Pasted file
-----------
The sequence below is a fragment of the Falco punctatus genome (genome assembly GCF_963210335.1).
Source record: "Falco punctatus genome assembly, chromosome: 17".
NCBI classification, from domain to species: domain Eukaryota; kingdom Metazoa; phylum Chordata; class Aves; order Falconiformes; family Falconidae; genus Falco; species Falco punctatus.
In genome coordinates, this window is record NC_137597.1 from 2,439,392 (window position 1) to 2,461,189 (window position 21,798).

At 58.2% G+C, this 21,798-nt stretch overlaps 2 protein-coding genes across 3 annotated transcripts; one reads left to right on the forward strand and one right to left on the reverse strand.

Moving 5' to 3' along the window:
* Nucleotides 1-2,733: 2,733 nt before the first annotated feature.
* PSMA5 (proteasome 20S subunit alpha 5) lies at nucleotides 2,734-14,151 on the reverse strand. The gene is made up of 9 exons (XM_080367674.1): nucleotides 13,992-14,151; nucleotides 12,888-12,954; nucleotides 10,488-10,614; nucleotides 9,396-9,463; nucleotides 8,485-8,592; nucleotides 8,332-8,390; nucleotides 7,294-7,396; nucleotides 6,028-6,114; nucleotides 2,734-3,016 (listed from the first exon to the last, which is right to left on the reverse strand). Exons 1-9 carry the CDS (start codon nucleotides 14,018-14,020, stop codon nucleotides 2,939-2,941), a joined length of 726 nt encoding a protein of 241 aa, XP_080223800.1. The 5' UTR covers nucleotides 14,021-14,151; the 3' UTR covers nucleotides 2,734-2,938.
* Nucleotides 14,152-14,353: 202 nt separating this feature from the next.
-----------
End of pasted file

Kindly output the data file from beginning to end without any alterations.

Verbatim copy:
The sequence below is a fragment of the Falco punctatus genome (genome assembly GCF_963210335.1).
Source record: "Falco punctatus genome assembly, chromosome: 17".
NCBI classification, from domain to species: domain Eukaryota; kingdom Metazoa; phylum Chordata; class Aves; order Falconiformes; family Falconidae; genus Falco; species Falco punctatus.
In genome coordinates, this window is record NC_137597.1 from 2,439,392 (window position 1) to 2,461,189 (window position 21,798).

At 58.2% G+C, this 21,798-nt stretch overlaps 2 protein-coding genes across 3 annotated transcripts; one reads left to right on the forward strand and one right to left on the reverse strand.

Moving 5' to 3' along the window:
* Nucleotides 1-2,733: 2,733 nt before the first annotated feature.
* PSMA5 (proteasome 20S subunit alpha 5) lies at nucleotides 2,734-14,151 on the reverse strand. The gene is made up of 9 exons (XM_080367674.1): nucleotides 13,992-14,151; nucleotides 12,888-12,954; nucleotides 10,488-10,614; nucleotides 9,396-9,463; nucleotides 8,485-8,592; nucleotides 8,332-8,390; nucleotides 7,294-7,396; nucleotides 6,028-6,114; nucleotides 2,734-3,016 (listed from the first exon to the last, which is right to left on the reverse strand). Exons 1-9 carry the CDS (start codon nucleotides 14,018-14,020, stop codon nucleotides 2,939-2,941), a joined length of 726 nt encoding a protein of 241 aa, XP_080223800.1. The 5' UTR covers nucleotides 14,021-14,151; the 3' UTR covers nucleotides 2,734-2,938.
* Nucleotides 14,152-14,353: 202 nt separating this feature from the next.